Jennings ready to put injury-plagued '15 behind him

Outfielder, who played 28 games last year, feels healthy and optimistic

Jennings ready to put injury-plagued '15 behind him

PORT CHARLOTTE, Fla. -- With the high-octane potential of the numerous hitters the Rays acquired this winter to bolster their offense, the biggest addition to their lineup may prove to be a very familiar face: Desmond Jennings

The 29-year-old outfielder and his five-tool skill set arrived at Rays camp on Wednesday, along with a renewed enthusiasm for the game he loves.

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"I feel good. I'm excited to actually participate in baseball again. Just looking forward to having some fun and playing," said a visibly upbeat Jennings, who was limited to 28 games last year after battling a left knee injury that eventually required surgery.

"I gave it some time, just rested it, got back to my training and everything's been good."

Jennings, who appeared to be in superb shape as he met with reporters outside the Rays clubhouse, modified his winter workout routine as a result of the injury.

"I did more running this offseason, wanted to try to lose a little weight, try to get back down, see if that helps and we'll go from there."

Jennings missed the last month of the 2014 season with knee woes as well, and he believes that a slimmer physique will help him stay healthy and avoid the disappointment he experienced last season.

Jennings' RBI single

"For it to end without me playing the year before, and then for it to end like it did last year, is very frustrating. It's hard to stay positive when you go through stuff like that, and I probably didn't last year," he conceded.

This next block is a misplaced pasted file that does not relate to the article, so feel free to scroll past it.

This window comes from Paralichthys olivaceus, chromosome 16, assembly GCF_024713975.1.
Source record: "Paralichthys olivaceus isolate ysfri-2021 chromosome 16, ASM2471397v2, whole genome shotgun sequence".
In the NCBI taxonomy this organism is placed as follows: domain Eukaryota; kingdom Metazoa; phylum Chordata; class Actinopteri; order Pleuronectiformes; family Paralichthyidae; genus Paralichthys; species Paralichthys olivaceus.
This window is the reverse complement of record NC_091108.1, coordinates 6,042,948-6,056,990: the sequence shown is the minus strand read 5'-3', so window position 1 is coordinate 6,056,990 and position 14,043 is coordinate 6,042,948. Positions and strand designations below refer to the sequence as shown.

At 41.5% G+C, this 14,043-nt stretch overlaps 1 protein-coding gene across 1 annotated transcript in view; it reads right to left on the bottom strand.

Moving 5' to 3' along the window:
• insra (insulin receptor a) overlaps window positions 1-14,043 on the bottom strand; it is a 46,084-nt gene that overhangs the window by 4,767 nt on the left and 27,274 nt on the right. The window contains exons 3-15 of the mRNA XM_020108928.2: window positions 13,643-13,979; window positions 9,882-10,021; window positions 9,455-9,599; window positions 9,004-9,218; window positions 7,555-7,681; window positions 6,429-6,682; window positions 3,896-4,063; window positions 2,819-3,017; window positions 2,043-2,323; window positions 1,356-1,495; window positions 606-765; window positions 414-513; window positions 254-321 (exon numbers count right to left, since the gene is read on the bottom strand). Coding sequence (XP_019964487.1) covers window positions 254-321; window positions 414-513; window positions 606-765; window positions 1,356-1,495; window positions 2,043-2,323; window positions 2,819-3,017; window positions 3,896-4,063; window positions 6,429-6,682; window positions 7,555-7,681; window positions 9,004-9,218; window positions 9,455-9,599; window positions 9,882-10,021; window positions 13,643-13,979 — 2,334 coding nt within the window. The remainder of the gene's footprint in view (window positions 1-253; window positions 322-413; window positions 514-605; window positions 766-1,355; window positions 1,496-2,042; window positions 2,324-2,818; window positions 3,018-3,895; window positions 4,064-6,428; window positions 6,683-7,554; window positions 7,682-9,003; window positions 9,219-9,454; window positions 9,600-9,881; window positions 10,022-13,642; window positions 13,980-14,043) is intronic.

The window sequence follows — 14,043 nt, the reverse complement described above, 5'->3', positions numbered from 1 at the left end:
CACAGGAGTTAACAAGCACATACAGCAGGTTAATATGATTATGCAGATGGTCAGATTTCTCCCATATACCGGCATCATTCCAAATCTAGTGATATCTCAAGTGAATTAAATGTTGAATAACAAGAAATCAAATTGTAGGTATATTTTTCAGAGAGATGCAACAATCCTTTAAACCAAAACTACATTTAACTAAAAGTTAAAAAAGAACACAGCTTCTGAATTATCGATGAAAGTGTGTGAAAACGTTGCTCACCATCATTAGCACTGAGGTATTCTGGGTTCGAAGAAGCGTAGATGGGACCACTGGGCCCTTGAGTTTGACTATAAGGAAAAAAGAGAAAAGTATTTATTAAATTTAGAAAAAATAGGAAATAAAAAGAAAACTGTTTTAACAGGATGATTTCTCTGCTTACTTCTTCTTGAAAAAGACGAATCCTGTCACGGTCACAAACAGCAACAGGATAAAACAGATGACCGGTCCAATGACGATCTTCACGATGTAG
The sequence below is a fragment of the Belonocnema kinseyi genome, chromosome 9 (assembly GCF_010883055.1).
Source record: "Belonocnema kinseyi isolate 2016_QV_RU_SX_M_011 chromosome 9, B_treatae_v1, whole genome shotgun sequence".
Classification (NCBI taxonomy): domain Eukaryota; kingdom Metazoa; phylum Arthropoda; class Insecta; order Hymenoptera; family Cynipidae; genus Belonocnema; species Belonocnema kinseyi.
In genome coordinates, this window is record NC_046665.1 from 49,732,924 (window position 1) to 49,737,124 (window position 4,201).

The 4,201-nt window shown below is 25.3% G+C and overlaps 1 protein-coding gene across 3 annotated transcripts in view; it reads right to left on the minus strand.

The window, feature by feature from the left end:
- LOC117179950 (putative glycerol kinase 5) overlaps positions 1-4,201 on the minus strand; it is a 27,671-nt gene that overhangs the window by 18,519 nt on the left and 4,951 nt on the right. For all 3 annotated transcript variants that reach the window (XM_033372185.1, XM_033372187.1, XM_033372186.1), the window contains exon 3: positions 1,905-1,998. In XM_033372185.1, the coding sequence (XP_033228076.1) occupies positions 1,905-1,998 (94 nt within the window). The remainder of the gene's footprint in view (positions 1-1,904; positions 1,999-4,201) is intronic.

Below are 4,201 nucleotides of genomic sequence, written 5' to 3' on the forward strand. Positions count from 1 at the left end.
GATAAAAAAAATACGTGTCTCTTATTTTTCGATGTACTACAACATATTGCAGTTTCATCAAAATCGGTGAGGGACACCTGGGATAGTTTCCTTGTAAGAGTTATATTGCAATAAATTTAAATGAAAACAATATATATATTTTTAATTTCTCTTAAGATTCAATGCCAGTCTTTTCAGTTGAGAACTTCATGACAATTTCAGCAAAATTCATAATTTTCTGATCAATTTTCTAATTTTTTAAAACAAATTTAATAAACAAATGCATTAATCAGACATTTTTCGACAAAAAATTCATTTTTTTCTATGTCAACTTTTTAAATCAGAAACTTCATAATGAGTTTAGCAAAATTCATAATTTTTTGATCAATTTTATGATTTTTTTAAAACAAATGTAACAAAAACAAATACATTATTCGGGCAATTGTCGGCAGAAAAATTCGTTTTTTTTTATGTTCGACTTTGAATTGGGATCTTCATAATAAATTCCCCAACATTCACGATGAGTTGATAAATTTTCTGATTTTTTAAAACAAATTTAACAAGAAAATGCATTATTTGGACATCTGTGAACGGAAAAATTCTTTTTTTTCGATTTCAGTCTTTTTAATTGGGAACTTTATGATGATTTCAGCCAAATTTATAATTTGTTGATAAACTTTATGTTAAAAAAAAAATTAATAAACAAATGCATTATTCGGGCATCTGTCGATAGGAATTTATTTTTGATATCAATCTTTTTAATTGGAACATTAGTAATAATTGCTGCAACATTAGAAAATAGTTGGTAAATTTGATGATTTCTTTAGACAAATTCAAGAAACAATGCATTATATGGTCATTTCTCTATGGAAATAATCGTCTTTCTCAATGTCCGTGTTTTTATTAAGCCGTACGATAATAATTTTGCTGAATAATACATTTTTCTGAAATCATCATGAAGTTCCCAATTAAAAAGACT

"I was frustrated with a lot of things. I was frustrated with myself, frustrated with everything and with just being hurt."

Predictably, one of the warmest welcomes Jennings received upon his arrival at camp was from Rays manager Kevin Cash who, along with president of baseball operations Matt Silverman, believes that his talented left fielder has the potential to be the best player on the field whenever he's in the lineup.

"He adds to our defense. We can separate him and [Kevin Kiermaier] a little bit and know that the coverage is going to be there. And offensively? The speed, the power … it can do a lot for us," said Cash, who plans to implement a sustainable, season-long playing strategy for his middle-of-the-order slugger.

"I'm looking forward to talking with Desmond, getting him in here and deciding what's best for him going forward and how we can map out a good routine for him. He's still a guy who hasn't played a lot of baseball recently."

And while Jennings will be doing regular, in-season training to maintain the health of his knee, which he has worked so hard on, he prefers to compartmentalize his recent injury issues and focus on competing.

"I'm not thinking about it now. I'm just ready to get back on the field and start playing baseball again," said Jennings of his new mindset. "I play the game because it's fun and because I'm competitive and want to win."

Michael Kolligian is a contributor to MLB. com. This story was not subject to the approval of Major League Baseball or its clubs.